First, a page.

Winter and the Queensland Fruit Fly – July 2019

Despite winter, sizable numbers of Queensland Fruit Fly (QFF) adults could still be alive in warm refuges such as lemon trees near houses. These are the flies that will start the QFF population explosion next spring. Now that it is cold in the Goulburn Murray Valley (GMV), fruit flies are doing two things:

  1. Searching for food and water to build up reserves for survival during periods of immobility caused by the cold; and
  2. Looking for refuge from the cold, wind, rain and predators.

Food-based traps and baits based on protein, can still be effective, especially during warm parts of the day. Such traps and baits can control hungry fruit flies in the backyard and orchard. Place traps in warm spots — e.g. in the lemon tree near the house or chook yard. Don’t forget that the removal of unwanted QFF host plants is a very useful and effective way of controlling future fruit fly populations.

Advice to commercial growers

Orchard hygiene, disposal of unwanted fruit, food-based traps and fruit fly baits are useful techniques for fruit fly management in commercial orchards. The number of fruit flies trapped in the GMV trapping grid dropped sharply in rural locations from more than three QFF per trap in mid-April to less than one QFF per trap by mid-May. Trapping results in rural locations of the GMV for 2019 showed further decreases. During the first two weeks of June 2019 only 21 QFF were trapped from a total of 250 rural sites (a rate of 0.08 QFF per trap per fortnight). This is very low, however not all QFF are dead due to the cold weather. They are smart enough to have built up energy reserves with protein rich feed (usually wild yeasts, fungi and bacteria found naturally) and to have moved to warm refuges away from rain, wind, cold and predation.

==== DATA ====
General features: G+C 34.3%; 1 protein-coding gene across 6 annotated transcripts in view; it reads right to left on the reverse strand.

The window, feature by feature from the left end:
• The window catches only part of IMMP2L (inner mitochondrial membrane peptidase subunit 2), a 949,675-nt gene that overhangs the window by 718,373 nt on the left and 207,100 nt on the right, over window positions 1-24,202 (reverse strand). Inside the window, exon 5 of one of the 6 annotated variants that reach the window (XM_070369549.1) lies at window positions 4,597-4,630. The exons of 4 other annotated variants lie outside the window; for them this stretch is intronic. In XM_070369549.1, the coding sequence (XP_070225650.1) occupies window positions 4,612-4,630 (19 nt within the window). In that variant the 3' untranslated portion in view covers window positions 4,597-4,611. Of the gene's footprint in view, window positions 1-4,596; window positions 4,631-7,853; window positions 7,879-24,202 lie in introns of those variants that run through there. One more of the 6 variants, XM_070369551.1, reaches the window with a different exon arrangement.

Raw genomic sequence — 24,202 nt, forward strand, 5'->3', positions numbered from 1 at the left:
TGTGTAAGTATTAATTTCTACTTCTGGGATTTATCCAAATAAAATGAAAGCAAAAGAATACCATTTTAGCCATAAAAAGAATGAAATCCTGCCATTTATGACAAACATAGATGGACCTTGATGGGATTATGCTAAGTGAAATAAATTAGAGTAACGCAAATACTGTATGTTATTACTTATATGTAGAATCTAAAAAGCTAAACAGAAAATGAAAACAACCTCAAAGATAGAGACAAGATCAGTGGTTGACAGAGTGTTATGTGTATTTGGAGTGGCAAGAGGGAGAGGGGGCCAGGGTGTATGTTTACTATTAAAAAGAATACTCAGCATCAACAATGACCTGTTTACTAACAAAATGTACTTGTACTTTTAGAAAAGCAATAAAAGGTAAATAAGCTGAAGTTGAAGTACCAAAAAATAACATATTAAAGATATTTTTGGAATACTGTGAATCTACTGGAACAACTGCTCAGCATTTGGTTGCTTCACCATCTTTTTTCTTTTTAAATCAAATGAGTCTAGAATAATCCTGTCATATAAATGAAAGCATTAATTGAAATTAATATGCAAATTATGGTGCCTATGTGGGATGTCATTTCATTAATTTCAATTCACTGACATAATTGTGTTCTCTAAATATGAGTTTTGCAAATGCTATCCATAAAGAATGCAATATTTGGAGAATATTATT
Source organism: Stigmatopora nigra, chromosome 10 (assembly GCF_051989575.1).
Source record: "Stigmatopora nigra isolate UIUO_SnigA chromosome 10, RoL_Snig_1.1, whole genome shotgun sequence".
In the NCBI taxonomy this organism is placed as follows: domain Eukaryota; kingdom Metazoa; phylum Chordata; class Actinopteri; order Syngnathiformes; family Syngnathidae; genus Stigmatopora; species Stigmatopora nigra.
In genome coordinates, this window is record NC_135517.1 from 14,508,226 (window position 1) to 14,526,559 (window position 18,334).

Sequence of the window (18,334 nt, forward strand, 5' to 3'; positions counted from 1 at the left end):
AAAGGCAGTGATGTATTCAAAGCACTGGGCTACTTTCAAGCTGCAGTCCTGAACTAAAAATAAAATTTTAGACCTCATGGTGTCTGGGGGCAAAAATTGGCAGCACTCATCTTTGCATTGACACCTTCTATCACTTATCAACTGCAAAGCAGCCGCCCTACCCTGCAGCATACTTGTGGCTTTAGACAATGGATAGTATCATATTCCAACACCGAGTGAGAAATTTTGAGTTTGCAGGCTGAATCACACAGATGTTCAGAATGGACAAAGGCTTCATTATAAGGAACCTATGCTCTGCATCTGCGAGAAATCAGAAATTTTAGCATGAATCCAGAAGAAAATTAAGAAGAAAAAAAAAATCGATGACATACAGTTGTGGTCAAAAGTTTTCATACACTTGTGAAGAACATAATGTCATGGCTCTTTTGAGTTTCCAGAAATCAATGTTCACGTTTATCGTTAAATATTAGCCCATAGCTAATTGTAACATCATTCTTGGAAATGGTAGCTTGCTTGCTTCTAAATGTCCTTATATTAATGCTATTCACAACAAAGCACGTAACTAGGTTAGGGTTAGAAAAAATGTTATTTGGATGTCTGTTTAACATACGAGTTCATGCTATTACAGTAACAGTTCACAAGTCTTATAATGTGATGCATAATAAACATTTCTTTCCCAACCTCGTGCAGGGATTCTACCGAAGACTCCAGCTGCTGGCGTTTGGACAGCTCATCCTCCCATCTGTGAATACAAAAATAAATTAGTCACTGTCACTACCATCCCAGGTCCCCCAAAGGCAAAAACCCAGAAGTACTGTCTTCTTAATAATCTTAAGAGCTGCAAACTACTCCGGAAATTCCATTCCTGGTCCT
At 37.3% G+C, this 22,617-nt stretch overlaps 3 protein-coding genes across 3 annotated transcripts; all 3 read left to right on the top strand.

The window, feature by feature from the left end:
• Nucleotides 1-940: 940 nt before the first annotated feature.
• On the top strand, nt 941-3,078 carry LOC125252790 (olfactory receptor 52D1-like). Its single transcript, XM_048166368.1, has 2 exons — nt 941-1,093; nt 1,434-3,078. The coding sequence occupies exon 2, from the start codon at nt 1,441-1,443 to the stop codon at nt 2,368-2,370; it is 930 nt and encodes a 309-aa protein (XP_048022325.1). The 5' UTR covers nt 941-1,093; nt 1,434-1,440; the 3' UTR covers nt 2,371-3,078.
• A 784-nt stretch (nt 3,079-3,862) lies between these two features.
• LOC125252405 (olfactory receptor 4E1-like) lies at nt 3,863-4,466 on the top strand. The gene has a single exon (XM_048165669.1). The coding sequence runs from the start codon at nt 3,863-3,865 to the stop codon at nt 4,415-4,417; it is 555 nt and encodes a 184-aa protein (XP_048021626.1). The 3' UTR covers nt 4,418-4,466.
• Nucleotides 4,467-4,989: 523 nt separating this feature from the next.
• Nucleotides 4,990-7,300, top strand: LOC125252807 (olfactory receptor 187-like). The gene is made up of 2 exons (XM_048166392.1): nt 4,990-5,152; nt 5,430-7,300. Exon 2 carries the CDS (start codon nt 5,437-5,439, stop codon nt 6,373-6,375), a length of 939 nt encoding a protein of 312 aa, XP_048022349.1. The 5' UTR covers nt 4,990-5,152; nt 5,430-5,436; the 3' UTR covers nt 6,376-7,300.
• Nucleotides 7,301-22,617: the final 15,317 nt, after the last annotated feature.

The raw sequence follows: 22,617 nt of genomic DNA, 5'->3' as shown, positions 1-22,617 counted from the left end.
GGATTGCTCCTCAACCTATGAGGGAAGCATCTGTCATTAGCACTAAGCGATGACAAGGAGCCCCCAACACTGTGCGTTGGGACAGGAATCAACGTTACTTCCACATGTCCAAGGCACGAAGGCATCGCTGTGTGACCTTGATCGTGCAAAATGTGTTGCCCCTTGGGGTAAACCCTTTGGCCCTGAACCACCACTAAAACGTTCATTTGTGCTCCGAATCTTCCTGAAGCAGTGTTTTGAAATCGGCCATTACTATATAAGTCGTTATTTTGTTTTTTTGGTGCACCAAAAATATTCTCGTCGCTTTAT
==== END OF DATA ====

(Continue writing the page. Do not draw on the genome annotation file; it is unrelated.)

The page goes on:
Fruit fly populations

The 2018/2019 QFF population was significant in that it was the lowest it has been since the beginning of the GMV QFF Area Wide Management (AWM) project. Weather played a part in this decrease but was not the sole factor. The AWM project played a significant role along with increased public awareness and tree removal programs. It is now very important that this success be maintained with continued and improved diligence in home gardens, commercial areas, council and Crown lands and orchards. Applications are still being accepted for the removal of unmanaged orchards.

If you are interested, please contact the GMV Queensland Fruit Fly Office by phoning (03) 5871 9222 or emailing for more information.